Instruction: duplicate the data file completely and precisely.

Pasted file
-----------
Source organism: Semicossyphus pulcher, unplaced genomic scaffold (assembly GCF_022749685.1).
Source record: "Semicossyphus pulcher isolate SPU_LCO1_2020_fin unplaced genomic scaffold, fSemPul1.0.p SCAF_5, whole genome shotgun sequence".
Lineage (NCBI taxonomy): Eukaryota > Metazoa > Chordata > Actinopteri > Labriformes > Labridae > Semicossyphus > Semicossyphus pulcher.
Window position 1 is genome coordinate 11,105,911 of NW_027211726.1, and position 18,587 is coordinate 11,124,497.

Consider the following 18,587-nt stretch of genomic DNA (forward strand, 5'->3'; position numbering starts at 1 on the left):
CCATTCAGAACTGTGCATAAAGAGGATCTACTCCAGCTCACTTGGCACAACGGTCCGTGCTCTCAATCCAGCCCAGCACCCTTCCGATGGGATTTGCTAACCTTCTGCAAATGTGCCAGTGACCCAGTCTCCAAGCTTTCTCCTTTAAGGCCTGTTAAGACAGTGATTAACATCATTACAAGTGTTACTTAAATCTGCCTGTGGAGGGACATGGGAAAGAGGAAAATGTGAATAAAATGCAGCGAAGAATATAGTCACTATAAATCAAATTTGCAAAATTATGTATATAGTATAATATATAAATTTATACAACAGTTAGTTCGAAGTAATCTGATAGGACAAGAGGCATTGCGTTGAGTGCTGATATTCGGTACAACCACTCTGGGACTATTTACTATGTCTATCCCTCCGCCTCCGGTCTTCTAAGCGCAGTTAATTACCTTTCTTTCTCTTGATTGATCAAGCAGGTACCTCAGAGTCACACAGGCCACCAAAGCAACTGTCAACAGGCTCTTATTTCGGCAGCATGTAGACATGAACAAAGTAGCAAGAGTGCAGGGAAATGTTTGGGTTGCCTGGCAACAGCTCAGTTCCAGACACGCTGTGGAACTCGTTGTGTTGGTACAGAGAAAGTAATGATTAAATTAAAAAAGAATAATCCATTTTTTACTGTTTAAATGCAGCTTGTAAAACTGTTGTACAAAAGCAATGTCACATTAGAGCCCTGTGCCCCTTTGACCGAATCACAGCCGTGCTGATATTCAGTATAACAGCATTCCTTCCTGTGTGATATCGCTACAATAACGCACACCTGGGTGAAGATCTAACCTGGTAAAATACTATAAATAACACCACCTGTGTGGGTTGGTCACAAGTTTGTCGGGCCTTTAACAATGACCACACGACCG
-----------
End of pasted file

Source organism: Semicossyphus pulcher, unplaced genomic scaffold (assembly GCF_022749685.1).
Source record: "Semicossyphus pulcher isolate SPU_LCO1_2020_fin unplaced genomic scaffold, fSemPul1.0.p SCAF_5, whole genome shotgun sequence".
Lineage (NCBI taxonomy): Eukaryota > Metazoa > Chordata > Actinopteri > Labriformes > Labridae > Semicossyphus > Semicossyphus pulcher.
Window position 1 is genome coordinate 11,105,911 of NW_027211726.1, and position 18,587 is coordinate 11,124,497.

Consider the following 18,587-nt stretch of genomic DNA (forward strand, 5'->3'; position numbering starts at 1 on the left):
CCATTCAGAACTGTGCATAAAGAGGATCTACTCCAGCTCACTTGGCACAACGGTCCGTGCTCTCAATCCAGCCCAGCACCCTTCCGATGGGATTTGCTAACCTTCTGCAAATGTGCCAGTGACCCAGTCTCCAAGCTTTCTCCTTTAAGGCCTGTTAAGACAGTGATTAACATCATTACAAGTGTTACTTAAATCTGCCTGTGGAGGGACATGGGAAAGAGGAAAATGTGAATAAAATGCAGCGAAGAATATAGTCACTATAAATCAAATTTGCAAAATTATGTATATAGTATAATATATAAATTTATACAACAGTTAGTTCGAAGTAATCTGATAGGACAAGAGGCATTGCGTTGAGTGCTGATATTCGGTACAACCACTCTGGGACTATTTACTATGTCTATCCCTCCGCCTCCGGTCTTCTAAGCGCAGTTAATTACCTTTCTTTCTCTTGATTGATCAAGCAGGTACCTCAGAGTCACACAGGCCACCAAAGCAACTGTCAACAGGCTCTTATTTCGGCAGCATGTAGACATGAACAAAGTAGCAAGAGTGCAGGGAAATGTTTGGGTTGCCTGGCAACAGCTCAGTTCCAGACACGCTGTGGAACTCGTTGTGTTGGTACAGAGAAAGTAATGATTAAATTAAAAAAGAATAATCCATTTTTTACTGTTTAAATGCAGCTTGTAAAACTGTTGTACAAAAGCAATGTCACATTAGAGCCCTGTGCCCCTTTGACCGAATCACAGCCGTGCTGATATTCAGTATAACAGCATTCCTTCCTGTGTGATATCGCTACAATAACGCACACCTGGGTGAAGATCTAACCTGGTAAAATACTATAAATAACACCACCTGTGTGGGTTGGTCACAAGTTTGTCGGGCCTTTAACAATGACCACACGACCG